• Bryant Moore

Uncomfortable Conversations:Part 3- The Illusion of Meritocracy & The Middle Class

Since the beginning of the nation, white Americans have suffered from a deep uncertainty as to who they really are. One of the ways that has been used to simplify the answer has been to seize upon the presence of Black Americans and use them as a marker, a symbol of limits, a metaphor for the “outsider.” Many whites could look at the social position of blacks and feel that color formed an easy and reliable gauge for determining to what extent one was or was not American. Perhaps that is why one of the first epithets that many European immigrants learned when they got off the boat was the term “nigger”—it made them feel instantly American.

~RALPH ELLISON, “What America Would Be Like without Blacks” (1970)

Middle-Level Management—At least I’m not Black ( Excerpt Taken from by Book ~ Poisoned Soil: A Legacy of Negative Beliefs)

The middle class is less tangible than most people realize. While most would agree that being middle class relates to your household income level, many have no clue of why we are so proud to classify ourselves as middle class. The reality is that the richest 1% of Americans own 35% of the nation’s wealth. The bottom 80% own just 11% of the nation’s wealth. "Middle class" is a divisive term to keep working Whites separate from poor Blacks.

In the early years when this nation was first forming, Whites and Blacks worked side by side as indentured servants. Many Europeans who couldn’t pay for passage to the new world agreed to indentured servant contracts. That usually lasted seven years unless some form of the contract was breached. The indentured servants were treated terribly and often had their contracts extended for supposed breaches. The wealthy landowners took full advantage of this system. In 1676, a White property owner named Nathaniel Bacon united indentured servants, slaves, and small property owners for a huge rebellion against Governor William Berkeley and the wealthy landowners.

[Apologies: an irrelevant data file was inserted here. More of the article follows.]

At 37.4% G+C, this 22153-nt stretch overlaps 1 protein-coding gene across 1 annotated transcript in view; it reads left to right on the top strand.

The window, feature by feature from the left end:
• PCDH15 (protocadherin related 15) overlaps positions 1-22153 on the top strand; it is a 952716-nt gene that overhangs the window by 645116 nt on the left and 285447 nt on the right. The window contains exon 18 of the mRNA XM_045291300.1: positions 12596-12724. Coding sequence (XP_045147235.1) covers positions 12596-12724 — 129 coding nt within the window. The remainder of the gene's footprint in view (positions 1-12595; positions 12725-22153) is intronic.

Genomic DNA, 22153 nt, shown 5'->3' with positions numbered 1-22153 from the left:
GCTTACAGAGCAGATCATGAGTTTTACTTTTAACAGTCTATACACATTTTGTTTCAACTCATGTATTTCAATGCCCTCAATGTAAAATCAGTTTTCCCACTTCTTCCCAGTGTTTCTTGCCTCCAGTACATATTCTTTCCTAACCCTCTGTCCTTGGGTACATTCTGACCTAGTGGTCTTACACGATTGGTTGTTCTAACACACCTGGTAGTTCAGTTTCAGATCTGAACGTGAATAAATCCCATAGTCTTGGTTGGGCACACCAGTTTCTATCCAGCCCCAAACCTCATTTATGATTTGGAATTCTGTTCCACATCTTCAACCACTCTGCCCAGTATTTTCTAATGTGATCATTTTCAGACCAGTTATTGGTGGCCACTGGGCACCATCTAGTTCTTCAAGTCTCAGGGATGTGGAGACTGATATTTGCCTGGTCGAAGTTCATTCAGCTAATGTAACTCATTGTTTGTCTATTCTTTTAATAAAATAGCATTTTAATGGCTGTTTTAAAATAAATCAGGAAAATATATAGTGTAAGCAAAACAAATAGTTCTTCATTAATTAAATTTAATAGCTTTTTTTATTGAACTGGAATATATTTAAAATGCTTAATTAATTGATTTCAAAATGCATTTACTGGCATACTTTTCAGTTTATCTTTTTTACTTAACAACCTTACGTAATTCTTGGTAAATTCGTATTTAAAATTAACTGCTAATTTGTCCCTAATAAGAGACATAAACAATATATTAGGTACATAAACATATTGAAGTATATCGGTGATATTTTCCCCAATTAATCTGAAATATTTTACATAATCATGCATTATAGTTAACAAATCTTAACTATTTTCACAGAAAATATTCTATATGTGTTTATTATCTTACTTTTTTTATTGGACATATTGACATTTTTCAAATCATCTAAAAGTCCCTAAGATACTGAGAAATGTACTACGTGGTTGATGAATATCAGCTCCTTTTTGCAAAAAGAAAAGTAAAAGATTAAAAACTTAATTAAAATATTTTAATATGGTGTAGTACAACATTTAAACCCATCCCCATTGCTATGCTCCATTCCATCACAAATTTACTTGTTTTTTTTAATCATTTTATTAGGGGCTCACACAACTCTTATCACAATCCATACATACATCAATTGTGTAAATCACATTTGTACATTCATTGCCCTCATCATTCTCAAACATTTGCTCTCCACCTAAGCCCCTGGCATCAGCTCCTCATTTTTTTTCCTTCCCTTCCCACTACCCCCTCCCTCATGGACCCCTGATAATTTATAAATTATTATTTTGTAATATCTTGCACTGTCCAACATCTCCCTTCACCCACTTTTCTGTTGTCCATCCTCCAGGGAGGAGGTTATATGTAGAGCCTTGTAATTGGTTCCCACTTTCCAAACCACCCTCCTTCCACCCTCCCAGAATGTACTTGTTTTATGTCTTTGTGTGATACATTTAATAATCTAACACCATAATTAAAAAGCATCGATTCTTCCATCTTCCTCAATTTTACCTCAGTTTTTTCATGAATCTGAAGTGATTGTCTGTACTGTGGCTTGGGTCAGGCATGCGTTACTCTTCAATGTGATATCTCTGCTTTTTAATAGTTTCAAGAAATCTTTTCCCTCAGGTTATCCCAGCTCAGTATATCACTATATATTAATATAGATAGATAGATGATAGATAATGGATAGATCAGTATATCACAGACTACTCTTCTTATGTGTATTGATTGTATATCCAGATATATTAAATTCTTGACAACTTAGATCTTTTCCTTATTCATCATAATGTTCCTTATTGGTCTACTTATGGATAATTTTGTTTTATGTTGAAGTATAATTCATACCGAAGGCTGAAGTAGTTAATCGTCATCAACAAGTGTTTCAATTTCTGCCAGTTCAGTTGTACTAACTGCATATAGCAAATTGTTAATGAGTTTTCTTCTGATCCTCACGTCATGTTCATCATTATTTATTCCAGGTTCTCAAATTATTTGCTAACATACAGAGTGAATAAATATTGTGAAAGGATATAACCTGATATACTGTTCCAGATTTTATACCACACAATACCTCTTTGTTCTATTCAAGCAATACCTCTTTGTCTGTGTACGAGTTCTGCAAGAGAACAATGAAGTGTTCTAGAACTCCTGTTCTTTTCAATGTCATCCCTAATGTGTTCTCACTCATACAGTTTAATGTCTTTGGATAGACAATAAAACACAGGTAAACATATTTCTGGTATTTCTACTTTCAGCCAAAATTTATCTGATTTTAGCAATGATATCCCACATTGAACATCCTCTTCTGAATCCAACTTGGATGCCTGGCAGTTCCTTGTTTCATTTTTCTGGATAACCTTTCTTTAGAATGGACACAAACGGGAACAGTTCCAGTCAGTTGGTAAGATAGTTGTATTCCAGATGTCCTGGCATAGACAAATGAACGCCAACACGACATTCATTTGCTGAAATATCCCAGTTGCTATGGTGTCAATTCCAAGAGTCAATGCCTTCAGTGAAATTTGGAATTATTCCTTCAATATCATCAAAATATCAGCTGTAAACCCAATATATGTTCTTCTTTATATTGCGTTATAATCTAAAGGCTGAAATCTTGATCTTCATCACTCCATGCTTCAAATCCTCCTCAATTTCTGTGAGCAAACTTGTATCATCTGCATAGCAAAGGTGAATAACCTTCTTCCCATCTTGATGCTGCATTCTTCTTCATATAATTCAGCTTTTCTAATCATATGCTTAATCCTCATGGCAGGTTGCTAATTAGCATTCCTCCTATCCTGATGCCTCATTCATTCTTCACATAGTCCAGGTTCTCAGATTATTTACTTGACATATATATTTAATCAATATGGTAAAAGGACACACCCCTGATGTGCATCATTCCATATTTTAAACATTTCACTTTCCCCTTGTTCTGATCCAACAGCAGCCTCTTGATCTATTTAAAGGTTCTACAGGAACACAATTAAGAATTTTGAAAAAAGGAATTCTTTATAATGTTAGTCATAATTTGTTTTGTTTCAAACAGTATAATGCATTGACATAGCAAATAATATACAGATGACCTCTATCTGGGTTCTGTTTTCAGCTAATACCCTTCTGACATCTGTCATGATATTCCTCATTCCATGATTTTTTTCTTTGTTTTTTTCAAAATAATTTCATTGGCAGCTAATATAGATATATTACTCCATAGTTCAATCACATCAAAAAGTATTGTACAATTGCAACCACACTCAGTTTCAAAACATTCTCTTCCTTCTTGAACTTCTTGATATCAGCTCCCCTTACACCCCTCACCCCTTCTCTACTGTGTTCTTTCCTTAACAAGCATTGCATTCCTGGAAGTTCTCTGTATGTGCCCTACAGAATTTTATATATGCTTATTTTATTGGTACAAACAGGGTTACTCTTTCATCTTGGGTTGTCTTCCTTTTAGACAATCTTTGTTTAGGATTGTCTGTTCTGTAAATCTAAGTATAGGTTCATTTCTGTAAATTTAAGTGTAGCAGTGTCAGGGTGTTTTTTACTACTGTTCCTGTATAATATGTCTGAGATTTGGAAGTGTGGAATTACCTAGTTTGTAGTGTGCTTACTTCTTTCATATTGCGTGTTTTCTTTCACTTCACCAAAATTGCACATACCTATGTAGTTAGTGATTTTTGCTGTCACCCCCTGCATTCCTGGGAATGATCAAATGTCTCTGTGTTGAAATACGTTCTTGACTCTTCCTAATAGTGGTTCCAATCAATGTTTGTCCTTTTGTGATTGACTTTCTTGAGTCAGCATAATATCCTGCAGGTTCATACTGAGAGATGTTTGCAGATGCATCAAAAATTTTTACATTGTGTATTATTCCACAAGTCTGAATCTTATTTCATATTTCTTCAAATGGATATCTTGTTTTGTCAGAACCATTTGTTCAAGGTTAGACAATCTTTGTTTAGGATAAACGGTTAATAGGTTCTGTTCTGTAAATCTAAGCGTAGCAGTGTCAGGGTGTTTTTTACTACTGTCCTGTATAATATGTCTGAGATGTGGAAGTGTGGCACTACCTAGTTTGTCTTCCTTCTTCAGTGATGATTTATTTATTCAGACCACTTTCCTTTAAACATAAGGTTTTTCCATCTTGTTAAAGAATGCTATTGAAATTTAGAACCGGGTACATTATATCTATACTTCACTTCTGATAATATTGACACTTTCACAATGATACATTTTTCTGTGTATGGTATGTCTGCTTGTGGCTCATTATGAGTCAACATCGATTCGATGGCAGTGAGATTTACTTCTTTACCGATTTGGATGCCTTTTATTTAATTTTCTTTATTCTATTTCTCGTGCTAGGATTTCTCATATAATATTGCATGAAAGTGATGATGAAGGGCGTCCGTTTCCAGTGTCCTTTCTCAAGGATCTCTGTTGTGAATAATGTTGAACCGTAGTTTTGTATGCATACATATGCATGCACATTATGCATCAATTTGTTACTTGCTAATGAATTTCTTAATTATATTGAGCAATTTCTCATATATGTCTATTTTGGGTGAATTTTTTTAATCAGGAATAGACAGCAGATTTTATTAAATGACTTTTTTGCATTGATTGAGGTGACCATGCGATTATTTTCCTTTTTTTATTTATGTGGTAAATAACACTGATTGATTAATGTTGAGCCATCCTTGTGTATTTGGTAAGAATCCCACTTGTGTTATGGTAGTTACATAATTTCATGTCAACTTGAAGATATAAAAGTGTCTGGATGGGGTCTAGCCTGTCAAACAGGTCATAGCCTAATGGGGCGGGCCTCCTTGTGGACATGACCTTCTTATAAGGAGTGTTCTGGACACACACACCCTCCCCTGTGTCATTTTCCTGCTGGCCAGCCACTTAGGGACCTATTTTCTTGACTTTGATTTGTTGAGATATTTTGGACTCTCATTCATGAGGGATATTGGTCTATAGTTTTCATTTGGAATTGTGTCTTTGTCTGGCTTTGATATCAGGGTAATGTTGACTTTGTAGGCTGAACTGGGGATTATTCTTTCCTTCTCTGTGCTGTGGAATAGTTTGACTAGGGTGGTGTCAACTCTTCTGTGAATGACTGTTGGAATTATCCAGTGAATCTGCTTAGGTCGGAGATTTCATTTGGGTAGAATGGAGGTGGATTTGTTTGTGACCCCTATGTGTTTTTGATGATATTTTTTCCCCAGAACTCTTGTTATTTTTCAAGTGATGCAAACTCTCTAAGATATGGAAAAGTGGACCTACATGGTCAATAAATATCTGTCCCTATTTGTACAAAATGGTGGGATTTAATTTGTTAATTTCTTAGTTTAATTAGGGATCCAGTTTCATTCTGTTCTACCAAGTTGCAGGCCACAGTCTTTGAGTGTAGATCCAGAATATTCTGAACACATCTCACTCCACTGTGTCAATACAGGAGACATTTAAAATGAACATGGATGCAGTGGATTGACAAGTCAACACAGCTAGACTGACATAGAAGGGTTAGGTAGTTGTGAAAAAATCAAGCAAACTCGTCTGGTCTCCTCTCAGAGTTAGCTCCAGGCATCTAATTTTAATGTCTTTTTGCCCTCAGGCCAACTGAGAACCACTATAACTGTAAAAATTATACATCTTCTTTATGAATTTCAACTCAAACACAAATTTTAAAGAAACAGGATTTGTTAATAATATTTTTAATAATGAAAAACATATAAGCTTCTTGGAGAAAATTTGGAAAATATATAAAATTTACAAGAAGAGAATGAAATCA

That rebellion made wealthy landowners realize they had to create a wedge between poor Whites and slaves. This realization gave way to two things—slave codes and middle-level management. Only 25% of Whites in the south owned slaves, which meant the other 75% of Whites in the south had no benefit from the institution. Slave codes would create the clear racial distinction between White and Black, regardless of the poverty level. Poor Whites could mistreat Blacks in the south, free or slave, to their heart's desire without any repercussions, because being White was better. It was better to be poor and White than to be Black.

This 1905 painting by Howard Pyle depicts the burning of Jamestown in 1676 by black and white rebels led by Nathaniel Bacon.

Slave plantations eventually got rid of indentured servants all together and implemented middle-level management, i.e., overseers, patty boys, slave drivers, and many other positions. These were positions for White men on plantations who didn’t own slaves themselves. They could work and be paid a small wage. Many Whites in the south lived no better than the slaves themselves, but the codes and middle-level management jobs were enough for them for support slavery, never uniting with the slaves, and never rebelling against the wealthy plantation owners like Bacon did. We see this same ideology today. The wealthy rule our society as we separate ourselves by imaginary class lines.